Well-known nonprofits merge to extend regional reach in Northwest Arkansas

by Paul Gatling ([email protected]) 1,272 views 

Two nonprofit groups in Northwest Arkansas have merged into one organization that should be better positioned to distribute more scholarship dollars to its recipients.

Single Parent Scholarship Fund of Northwest Arkansas (SPSFNWA) and Single Parent Scholarship Fund of Benton County (SPSFBC) — both independent 501(c)(3) groups that award money for college each year to single parents — now operate as SPSFNWA. The merger took effect on July 1.

“I am excited about this merger because it is a win-win for everyone,” said Tyler Clark, executive director of SPSFNWA for the past four years and CEO of the new organization. “The intentionality we took to craft the best possible program and services for our current recipients and future applicants is going to be the most important part of this project. When we can serve more single-parent families and do it effectively and efficiently, that motivates me and makes me excited.”

The scholarship fund’s origin goes back almost 40 years. Co-founders Marjorie Marugg-Wolfe and Ralph Nesson worked with various volunteers and donors to start scholarship funds in Benton County and Washington County in 1984. Their inspiration was to help reduce unexpected expenses that could deter single parents from pursuing the education they needed to escape poverty. It awarded seven $150 scholarships in Benton County in its inaugural semester and eight $300 scholarships in Washington County in its first semester.

Their work paved the way for the Arkansas Single Parent Scholarship Fund, launched in 1990, and the program spread to nearly every Arkansas county.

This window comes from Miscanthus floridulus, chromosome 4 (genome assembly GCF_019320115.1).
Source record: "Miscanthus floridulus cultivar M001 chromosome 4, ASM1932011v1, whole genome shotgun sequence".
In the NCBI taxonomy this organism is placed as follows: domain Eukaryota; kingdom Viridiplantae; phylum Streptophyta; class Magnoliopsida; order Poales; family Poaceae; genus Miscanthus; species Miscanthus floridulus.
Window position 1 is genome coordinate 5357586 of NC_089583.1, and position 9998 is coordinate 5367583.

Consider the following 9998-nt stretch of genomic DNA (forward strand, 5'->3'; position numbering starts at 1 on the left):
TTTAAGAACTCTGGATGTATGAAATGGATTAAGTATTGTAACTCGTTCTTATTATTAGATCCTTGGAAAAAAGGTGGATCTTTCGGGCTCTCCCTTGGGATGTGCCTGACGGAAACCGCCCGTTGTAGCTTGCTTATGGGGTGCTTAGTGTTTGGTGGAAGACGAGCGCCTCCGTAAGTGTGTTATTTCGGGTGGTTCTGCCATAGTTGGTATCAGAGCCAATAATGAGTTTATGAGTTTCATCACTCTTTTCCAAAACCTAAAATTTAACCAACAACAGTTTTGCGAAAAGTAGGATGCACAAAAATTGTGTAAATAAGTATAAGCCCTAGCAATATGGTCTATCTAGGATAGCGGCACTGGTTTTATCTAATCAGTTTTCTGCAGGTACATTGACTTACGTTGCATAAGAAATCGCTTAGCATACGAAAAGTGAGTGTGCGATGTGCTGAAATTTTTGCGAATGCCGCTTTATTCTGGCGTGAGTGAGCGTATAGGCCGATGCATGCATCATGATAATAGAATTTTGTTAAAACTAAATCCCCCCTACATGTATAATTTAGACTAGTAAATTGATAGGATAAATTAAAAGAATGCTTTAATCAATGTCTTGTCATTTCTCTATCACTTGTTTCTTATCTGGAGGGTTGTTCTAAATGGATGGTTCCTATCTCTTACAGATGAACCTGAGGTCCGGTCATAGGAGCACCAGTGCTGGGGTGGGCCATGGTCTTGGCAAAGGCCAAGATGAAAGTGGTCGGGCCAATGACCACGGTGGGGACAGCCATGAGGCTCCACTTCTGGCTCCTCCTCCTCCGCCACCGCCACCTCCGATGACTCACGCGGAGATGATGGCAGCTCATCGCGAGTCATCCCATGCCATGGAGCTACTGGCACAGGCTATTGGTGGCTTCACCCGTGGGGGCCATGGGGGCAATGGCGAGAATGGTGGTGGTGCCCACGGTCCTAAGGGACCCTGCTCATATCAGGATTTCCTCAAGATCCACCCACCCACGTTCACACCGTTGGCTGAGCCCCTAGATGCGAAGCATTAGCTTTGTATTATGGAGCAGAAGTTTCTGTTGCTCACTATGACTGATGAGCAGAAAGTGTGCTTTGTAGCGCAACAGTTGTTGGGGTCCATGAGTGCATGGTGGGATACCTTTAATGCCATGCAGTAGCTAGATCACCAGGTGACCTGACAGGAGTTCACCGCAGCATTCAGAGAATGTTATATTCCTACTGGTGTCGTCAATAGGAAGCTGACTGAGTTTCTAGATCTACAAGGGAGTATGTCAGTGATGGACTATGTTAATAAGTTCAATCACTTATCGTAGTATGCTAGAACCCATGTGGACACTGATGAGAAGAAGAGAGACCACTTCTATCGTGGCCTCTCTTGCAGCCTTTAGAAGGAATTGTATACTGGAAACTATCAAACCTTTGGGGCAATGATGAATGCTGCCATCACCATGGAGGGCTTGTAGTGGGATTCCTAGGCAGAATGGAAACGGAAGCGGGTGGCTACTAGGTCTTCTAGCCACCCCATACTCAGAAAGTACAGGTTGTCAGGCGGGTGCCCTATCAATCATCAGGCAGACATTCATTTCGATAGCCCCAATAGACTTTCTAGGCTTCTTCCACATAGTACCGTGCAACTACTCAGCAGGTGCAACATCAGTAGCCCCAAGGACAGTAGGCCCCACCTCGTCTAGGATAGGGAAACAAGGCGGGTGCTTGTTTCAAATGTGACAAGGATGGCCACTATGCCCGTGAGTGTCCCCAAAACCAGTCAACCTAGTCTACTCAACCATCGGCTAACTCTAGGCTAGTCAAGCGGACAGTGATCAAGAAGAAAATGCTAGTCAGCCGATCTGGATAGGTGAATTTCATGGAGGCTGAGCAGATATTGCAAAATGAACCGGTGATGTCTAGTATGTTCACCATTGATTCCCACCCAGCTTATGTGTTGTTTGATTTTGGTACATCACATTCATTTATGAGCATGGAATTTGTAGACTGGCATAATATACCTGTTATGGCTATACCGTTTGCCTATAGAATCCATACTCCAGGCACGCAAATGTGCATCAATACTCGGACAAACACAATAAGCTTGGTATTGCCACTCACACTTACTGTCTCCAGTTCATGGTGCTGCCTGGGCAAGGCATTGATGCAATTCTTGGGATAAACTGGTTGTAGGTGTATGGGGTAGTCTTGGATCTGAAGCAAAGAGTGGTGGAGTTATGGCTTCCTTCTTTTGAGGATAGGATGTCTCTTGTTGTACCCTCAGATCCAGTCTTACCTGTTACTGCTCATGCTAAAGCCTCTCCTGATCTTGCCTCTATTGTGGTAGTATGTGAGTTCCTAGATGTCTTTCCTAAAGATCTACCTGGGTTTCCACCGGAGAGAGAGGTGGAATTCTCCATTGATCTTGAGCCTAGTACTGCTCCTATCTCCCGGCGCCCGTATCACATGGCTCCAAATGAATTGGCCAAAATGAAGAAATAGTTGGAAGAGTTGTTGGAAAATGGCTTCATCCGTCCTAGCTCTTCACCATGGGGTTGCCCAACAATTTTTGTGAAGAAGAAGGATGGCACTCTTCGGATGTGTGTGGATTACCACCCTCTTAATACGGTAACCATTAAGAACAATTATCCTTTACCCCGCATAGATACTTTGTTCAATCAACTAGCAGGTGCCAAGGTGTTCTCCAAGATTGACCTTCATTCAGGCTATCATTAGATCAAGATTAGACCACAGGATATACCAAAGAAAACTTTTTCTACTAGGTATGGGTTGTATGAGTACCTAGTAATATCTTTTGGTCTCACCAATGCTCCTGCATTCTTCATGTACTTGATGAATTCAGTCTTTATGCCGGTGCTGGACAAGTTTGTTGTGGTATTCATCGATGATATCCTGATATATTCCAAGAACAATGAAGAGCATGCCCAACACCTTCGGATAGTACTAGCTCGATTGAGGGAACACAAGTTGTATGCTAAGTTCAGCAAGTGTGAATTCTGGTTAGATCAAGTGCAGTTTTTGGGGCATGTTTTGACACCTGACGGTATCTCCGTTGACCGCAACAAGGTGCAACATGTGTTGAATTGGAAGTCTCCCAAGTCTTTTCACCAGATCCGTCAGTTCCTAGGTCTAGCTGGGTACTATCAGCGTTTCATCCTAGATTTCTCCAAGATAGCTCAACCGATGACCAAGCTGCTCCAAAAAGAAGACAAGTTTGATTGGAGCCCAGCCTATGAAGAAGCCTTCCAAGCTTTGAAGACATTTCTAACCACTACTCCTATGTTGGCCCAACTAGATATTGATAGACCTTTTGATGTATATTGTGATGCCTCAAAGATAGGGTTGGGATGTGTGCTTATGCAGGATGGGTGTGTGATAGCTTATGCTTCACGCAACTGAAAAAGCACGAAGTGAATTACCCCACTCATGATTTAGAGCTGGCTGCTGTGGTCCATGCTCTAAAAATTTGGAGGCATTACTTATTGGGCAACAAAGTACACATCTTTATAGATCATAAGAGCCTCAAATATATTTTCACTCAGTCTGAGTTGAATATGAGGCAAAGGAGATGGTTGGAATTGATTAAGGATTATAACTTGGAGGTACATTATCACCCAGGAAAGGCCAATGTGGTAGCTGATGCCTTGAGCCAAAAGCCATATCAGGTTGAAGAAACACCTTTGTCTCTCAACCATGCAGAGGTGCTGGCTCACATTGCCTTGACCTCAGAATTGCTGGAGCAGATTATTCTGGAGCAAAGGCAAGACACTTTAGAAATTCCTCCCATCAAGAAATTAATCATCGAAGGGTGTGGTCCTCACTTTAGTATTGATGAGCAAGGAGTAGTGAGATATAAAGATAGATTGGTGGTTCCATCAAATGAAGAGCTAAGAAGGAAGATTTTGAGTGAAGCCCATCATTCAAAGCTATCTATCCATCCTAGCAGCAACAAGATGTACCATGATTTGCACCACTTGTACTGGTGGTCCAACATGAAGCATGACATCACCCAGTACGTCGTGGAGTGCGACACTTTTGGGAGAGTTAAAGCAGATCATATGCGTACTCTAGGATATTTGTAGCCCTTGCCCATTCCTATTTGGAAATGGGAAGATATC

Tyler Clark

In 2009, the scholarship funds of Carroll, Madison and Washington counties merged to become SPSFNWA.

Clark said there are many reasons to create a new regional nonprofit, although the bottom line is twofold: eliminate confusion and serve more recipients.

Since 1984, the two nonprofits have served 20,160 recipients and distributed $15.3 million to single-parent families in the four-county region. According to online descriptions, donations from civic groups, churches, individuals, and grants from the Walton Family Foundation, the Walmart Foundation and United Way fund scholarships. The fund also receives endowment revenue and various other foundation grants. No government funds are involved.

Last year, the two groups combined to award nearly $900,000 — 55% of that amount in Benton County — to more than 300 recipients for traditional degrees, healthcare and vocational education and professional certifications.

Clark said the two organizations coming together create $11 million in endowed scholarships and long-term investments. He believes the new nonprofit could serve up to 20% more recipients within the first year.

Clark and Jack Eaton, executive director with SPSFBC, were both given the opportunity to interview for the new organization’s CEO position with equal representation from both boards of directors and a human resources consultant to guide the process.

Shelle Summers

Eaton will continue to volunteer with the new organization, which has 12 full-time employees — six from each affiliate.

Twenty people will comprise the new organization’s board of directors — 10 from each affiliate. Shelle Summers, vice chairwoman of the SPSFBC board, is the board chairwoman. Randy Werner, vice chairman of the SPSFNWA board, is the vice chairman.

“We’re bringing the best resources to the table,” said Summers, senior vice president of leadership services at the Rogers-Lowell Area Chamber of Commerce. “Not just scholarships, but more importantly, personal connections for counseling, emotional support, referrals to other agencies and assistance from a group of individuals who genuinely want to help.

“I became involved in SPSF[BC] because after working at a community college where I experienced first-hand what a huge difference an education can make in the lives of single parents and their families. By providing holistic assistance to recipients, we can significantly impact their futures, as well as make a positive economic impact on Northwest Arkansas.”

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